February 20, 2020
By Paul Jenkin
The current controversy surrounding the adjudication of water rights to the Ventura River has focused on the most recent efforts by the City of Ventura to secure its water rights to the Ventura River. Many may not know that this effort has deep roots in the past.
The City of Ventura was incorporated in 1886, but it claim to the waters of the Ventura River extend back to the establishment of Mission San Buenaventura in 1782. In addition to the Missions, the Spanish and Mexican governments also established a series of Pueblos and Ranchos between 1769 and 1835 in what later became the state of California. Despite its not being a successor to one of the eight original Spanish or Mexican Pueblos, the City has periodically asserted its claim to the waters of the Ventura River based on a Pueblo water right.
In 1976 the City of Ventura attempted to assert a Pueblo water right against the Casitas Municipal Water District. The appropriative water rights granted to Casitas in the 1950’s required them to bypass the first 20 cubic feet per second of flow at the Robles Diversion to protect downstream water rights. The City claimed, however, that this provision did not fully protect its Pueblo water rights.
To resolve this dispute, without formally asserting and establishing the City’s Pueblo water right, the City and Casitas proposed to enter into a Conjunctive Use Agreement. This agreement would have allowed Casitas to divert all of the low flow of the Ventura River at its Robles Diversion (up to 500 cubic feet per second) to Lake Casitas. In exchange Casitas would guarantee the City up to 6,000 acre-feet of water annually from Lake Casitas.
In 1978, the Friends of the Ventura River filed a lawsuit challenging the Environmental Impact Report’s conclusion that the Conjunctive Use Agreement would not adversely affect the Ventura River. In 1984, after losing in the lower courts, the California Supreme Court rejected the City’s appeal, effectively terminating the Conjunctive Use Agreement.
Endangered Species and Clean Water
In 1997, the National Marine Fisheries Service (NMFS) listed steelhead trout in southern California as an endangered species. Rather than comply with new regulatory requirements, the City decided to forego surface diversion and instead rely on its wells at Foster Park.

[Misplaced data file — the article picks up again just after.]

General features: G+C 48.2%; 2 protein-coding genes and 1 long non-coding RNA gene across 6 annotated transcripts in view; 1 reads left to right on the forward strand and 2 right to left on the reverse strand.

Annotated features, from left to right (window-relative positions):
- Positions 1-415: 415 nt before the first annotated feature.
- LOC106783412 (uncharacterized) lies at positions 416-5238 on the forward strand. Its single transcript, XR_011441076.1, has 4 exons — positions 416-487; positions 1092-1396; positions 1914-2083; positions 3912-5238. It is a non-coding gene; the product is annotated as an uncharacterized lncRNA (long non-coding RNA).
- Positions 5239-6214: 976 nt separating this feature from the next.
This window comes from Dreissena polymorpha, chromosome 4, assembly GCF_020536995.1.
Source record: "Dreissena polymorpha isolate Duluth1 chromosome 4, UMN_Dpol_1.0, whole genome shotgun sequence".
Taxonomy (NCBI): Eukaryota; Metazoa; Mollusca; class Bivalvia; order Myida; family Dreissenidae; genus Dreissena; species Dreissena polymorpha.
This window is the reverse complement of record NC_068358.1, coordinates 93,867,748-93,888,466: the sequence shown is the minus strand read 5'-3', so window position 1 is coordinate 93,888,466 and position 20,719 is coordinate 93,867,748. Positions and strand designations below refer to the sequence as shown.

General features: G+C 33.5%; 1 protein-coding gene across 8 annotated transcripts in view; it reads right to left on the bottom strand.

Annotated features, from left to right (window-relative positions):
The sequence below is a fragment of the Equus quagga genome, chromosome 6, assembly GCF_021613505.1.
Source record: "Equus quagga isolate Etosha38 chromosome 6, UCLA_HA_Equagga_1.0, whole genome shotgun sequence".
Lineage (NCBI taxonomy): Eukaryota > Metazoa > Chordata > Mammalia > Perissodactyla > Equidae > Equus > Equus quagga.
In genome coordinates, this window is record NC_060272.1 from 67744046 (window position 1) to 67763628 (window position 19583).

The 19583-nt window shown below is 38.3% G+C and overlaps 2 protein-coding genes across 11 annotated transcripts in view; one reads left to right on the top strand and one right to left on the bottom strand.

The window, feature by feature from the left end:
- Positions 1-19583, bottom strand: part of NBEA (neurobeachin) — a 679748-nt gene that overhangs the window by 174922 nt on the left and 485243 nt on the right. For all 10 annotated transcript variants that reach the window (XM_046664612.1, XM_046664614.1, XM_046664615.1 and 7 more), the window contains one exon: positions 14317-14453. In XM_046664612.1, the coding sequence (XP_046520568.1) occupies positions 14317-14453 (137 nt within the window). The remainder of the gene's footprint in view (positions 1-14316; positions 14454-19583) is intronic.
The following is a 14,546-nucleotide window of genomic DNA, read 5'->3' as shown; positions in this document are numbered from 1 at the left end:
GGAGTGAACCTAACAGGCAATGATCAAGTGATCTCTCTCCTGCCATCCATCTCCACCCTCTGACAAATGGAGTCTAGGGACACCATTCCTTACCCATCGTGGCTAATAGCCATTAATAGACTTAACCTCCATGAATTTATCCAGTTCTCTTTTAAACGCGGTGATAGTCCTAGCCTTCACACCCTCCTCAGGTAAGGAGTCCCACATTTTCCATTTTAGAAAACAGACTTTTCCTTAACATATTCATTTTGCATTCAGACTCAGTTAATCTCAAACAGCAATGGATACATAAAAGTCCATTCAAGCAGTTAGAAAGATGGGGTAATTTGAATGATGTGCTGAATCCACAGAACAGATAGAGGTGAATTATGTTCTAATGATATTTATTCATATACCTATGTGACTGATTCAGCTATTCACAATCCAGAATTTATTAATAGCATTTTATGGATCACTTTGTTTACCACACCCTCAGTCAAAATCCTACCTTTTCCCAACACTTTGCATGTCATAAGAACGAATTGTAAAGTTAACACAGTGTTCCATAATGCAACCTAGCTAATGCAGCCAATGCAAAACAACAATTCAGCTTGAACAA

In 1998, the State of California formally recognized that the Ventura River was impaired by excessive pumping and diversions pursuant to the federal Clean Water Act.
In 2003 NMFS sent a letter notifying the City that the continued operation of the Foster Park wells posed a serious threat to steelhead. In 2007 NMFS issued a “draft jeopardy biological opinion” that specified a minimum flow to protect steelhead at Foster Park. In response, the City chose to postpone repairs and enlargement of its well field, and recommenced the operation of its other existing wells in the Foster Park area.
A Dry River
In 2013, the City’s hydrology consultants concluded that their pumping was detrimental to critical habitat for endangered steelhead in the Ventura River. The City continued to pump unabated, and from 2014 to 2016 the Ventura River was pumped completely dry at Foster Park for a significant portion of the year.
In 2014, after many years of monitoring water quality in the Ventura River under a program certified by the State, Santa Barbara Channelkeeper filed a lawsuit asking the State to compel the City to reduce its pumping at Foster Park consistent with NMFS requirements. The City responded by petitioning to have the lawsuit dismissed and also simultaneously filed cross-complaints against all other water right holders in the watershed. The Court rejected the City’s petition.
In 2018, the Appellate Court allowed the City’s cross-complaint against all water right holders to proceed. In 2019, the City signed an interim agreement with Santa Barbara Channelkeeper, based on the NMFS 2007 jeopardy biological opinion, and entered into a court-sponsored settlement agreement process with major water purveyors and several major agricultural landowners.
In January 2020, the City of Ventura commenced adjudication by serving legal summons to over 10,000 individual water rights holders in the Ventura River watershed.
(Note: Adjudication is just a fancy word for suing everybody in the basin, and to resolve groundwater rights, you have to bring in all the users.)
Ventura Assistant City Manager, Akbar Alikhan, responding to questions about the Ventura River adjudication, claimed, “…this is not a water grab. We are trying to find a solution that balances the needs of the local habitat while still providing the valuable water to our local residences.”
Given the City’s long history of claiming unlimited, and unrestricted rights to the waters of the Ventura River, is it reasonable to ask what that balance will be?
Residents who use the watershed, whether as water supply or outdoor recreation, have a stake in the outcome of this latest chapter in the long history of exploitation of the Ventura River.
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